Listen with your full being.
Truly listening is a full-body action. The sound comes in our ears, but we must open our hearts and suspend judgment, too. And we need to release fear. When our grandchild confides that they are sure to flunk their test, our knee-jerk response is to assure them they won’t. “Oh, that’s silly,” we say. “You are so smart!” We mean it and believe it, but now, on top of everything else, we have minimized their feelings in that moment.
While it may be uncomfortable for us, what happens if we go down that route with them? “And then what?” may be the best question, to simply guide them to sharing more, rather than trying to solve it.
Relishing the “in between times.”
Don’t expect a child to plan ahead or waive a sign when they are ready to talk. Some of the most meaningful interactions come off the cuff. Offer to drive your grandchildren to school or practices. It’s the in between times, when you are not actually “doing” something that grandkids may share the most.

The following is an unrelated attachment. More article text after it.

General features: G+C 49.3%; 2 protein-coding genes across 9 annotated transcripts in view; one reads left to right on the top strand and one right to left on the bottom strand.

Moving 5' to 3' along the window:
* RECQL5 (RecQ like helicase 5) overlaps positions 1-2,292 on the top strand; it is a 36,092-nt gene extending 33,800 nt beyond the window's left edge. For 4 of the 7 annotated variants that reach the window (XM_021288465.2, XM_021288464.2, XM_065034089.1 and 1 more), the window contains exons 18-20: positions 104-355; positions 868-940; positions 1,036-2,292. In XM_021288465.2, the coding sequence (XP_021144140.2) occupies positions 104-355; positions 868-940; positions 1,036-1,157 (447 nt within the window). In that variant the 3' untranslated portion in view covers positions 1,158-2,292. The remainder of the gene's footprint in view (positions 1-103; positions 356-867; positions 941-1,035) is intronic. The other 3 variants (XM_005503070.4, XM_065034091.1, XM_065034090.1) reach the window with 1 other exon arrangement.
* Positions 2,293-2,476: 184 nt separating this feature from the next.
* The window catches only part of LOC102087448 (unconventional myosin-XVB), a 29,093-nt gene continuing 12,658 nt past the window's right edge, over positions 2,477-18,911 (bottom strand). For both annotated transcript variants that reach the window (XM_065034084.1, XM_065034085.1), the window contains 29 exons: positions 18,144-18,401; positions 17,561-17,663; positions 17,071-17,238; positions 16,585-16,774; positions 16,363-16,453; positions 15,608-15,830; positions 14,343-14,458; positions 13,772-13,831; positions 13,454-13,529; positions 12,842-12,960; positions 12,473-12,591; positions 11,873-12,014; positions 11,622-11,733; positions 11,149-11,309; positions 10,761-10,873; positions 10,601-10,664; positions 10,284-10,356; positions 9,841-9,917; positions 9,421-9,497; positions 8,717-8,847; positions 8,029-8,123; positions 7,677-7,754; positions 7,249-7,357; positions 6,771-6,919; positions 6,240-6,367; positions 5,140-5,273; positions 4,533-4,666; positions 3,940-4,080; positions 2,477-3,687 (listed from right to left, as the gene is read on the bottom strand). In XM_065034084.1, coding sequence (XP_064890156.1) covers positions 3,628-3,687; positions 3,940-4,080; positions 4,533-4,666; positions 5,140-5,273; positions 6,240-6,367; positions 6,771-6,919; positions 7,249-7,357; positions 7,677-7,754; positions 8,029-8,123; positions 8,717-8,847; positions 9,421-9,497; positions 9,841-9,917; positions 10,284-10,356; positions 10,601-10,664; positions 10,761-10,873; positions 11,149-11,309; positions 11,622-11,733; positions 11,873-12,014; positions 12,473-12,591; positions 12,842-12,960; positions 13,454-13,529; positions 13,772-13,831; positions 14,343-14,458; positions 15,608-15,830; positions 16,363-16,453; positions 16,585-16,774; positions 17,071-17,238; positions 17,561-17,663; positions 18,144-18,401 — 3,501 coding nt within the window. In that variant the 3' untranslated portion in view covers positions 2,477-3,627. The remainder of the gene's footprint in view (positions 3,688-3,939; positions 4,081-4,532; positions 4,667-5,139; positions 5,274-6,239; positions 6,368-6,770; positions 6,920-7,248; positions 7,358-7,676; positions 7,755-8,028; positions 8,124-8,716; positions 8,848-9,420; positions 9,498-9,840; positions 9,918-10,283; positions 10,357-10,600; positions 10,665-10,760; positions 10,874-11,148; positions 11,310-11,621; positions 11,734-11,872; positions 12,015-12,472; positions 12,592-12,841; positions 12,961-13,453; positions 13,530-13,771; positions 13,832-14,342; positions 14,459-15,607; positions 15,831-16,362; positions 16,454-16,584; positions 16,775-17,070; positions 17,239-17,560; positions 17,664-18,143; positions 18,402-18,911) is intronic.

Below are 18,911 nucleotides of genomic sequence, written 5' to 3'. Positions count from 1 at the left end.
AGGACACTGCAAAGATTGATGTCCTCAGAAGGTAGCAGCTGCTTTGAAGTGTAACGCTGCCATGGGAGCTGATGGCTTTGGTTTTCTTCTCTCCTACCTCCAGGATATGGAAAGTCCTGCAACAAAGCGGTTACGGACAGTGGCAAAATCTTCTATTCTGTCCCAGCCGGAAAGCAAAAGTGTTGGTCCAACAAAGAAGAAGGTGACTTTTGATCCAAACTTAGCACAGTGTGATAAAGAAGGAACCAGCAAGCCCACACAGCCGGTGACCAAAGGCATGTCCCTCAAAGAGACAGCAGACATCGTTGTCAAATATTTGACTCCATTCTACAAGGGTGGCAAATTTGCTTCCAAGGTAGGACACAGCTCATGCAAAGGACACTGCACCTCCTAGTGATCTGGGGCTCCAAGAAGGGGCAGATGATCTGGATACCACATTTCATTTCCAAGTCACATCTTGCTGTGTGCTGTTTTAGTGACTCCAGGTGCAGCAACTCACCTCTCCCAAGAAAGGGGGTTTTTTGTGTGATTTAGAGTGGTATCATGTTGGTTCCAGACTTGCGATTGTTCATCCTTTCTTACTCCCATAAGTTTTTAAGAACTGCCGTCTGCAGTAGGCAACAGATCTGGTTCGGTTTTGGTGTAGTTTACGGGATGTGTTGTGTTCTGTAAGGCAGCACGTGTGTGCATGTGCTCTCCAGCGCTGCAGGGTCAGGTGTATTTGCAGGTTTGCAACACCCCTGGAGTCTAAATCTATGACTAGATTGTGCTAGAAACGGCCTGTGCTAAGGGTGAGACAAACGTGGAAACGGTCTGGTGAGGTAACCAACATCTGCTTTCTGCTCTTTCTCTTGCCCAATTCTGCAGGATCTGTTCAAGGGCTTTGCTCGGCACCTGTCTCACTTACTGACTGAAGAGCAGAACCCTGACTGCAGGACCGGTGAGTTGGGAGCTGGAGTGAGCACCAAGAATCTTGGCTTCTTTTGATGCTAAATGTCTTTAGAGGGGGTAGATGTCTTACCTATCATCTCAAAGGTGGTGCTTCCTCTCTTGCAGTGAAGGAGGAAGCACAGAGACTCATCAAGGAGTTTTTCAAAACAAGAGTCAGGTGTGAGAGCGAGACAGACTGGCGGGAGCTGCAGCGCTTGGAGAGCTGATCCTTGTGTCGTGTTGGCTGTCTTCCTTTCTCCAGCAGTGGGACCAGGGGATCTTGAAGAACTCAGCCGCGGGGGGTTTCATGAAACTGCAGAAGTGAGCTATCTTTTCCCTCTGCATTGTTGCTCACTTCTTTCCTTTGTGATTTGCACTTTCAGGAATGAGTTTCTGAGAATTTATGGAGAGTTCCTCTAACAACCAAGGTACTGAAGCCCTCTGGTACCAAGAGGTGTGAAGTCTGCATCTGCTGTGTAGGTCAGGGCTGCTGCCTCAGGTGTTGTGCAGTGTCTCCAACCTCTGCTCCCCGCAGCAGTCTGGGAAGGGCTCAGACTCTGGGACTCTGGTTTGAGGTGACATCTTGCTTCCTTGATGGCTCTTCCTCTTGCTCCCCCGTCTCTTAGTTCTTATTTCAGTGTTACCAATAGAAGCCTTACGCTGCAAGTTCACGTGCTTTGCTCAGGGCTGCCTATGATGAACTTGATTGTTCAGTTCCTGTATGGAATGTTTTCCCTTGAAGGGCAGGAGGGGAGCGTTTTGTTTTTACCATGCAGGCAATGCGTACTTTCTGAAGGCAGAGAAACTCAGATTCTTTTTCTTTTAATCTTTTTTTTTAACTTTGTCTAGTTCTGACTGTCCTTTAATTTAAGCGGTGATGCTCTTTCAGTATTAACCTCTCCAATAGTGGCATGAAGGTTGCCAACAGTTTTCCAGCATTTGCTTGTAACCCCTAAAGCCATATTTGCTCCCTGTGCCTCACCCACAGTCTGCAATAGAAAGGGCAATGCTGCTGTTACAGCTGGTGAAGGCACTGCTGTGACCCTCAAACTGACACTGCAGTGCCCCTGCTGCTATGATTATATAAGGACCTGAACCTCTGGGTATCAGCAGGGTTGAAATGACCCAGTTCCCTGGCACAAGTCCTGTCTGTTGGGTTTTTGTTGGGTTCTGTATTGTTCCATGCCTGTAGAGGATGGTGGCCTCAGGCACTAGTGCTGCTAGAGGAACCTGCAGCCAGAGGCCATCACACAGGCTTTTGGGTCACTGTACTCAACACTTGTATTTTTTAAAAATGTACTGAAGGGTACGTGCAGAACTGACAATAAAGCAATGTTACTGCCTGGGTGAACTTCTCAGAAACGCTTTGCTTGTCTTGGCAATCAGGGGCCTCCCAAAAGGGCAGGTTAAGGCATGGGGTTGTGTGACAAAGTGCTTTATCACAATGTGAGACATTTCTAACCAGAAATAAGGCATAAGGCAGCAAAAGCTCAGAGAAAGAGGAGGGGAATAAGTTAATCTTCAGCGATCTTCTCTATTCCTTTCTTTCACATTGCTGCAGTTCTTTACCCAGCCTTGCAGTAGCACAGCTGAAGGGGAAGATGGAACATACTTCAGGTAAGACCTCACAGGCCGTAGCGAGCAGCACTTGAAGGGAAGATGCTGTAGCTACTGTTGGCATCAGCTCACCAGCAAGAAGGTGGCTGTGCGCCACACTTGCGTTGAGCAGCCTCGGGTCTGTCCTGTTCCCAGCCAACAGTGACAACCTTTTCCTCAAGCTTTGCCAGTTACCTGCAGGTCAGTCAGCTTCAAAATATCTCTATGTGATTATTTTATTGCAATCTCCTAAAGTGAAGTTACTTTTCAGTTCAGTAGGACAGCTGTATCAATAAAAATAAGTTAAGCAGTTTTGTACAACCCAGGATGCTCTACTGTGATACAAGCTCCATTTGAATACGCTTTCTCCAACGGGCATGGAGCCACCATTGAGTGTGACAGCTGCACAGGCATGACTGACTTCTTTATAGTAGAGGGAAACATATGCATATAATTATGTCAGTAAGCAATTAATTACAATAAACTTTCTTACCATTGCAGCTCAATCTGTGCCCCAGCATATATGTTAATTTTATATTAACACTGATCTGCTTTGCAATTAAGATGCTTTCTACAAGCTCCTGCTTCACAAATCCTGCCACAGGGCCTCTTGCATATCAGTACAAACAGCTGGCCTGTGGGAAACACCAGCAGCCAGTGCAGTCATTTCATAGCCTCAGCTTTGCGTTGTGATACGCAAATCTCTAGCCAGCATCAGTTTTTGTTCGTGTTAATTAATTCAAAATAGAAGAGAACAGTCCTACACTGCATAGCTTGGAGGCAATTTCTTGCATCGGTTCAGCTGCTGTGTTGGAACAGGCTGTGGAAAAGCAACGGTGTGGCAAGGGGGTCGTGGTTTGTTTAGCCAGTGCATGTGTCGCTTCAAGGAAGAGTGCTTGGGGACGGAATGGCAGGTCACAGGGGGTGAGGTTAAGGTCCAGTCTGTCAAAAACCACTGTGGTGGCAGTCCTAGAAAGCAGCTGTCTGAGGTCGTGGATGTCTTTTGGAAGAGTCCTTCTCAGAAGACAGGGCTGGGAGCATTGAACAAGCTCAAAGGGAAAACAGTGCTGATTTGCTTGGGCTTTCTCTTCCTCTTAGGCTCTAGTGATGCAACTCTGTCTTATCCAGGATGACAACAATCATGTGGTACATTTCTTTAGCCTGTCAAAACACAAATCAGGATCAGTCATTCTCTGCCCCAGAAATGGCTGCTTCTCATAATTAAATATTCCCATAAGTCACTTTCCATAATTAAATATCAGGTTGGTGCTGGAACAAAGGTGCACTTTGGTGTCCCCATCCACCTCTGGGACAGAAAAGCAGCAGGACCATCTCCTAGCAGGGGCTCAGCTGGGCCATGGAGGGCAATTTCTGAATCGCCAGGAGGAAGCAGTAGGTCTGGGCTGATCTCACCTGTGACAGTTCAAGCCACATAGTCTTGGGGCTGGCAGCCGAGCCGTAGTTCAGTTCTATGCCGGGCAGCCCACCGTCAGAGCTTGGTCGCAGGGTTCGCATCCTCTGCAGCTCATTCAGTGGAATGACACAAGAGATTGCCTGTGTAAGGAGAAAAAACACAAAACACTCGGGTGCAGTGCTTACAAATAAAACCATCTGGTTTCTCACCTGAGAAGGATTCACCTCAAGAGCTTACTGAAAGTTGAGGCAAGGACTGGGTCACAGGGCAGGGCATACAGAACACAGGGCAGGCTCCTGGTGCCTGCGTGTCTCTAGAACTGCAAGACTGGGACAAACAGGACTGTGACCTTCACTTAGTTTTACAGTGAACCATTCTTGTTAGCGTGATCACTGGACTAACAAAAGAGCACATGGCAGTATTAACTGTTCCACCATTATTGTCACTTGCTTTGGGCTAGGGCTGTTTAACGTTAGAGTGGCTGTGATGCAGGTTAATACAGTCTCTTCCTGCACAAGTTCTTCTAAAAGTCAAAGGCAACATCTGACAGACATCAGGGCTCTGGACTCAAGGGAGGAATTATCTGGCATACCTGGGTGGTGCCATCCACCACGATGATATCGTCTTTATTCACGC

In fact, studies show children are more apt to share when you are side by side, as in driving (for older grandchildren, who can sit up front) or taking a walk.
No more “What? You’re too busy to call your grandma?”
I’ve written before about the idea of “mature love,” having the confidence to know that you are loved. As grandchildren age and calls or visits may become less frequent, don’t spend the time together lamenting “Why haven’t you called me?” Dive right in with what’s happening, ask “how are you feeling?” Follow their activities on the school website so you can ask real questions about what’s important to them.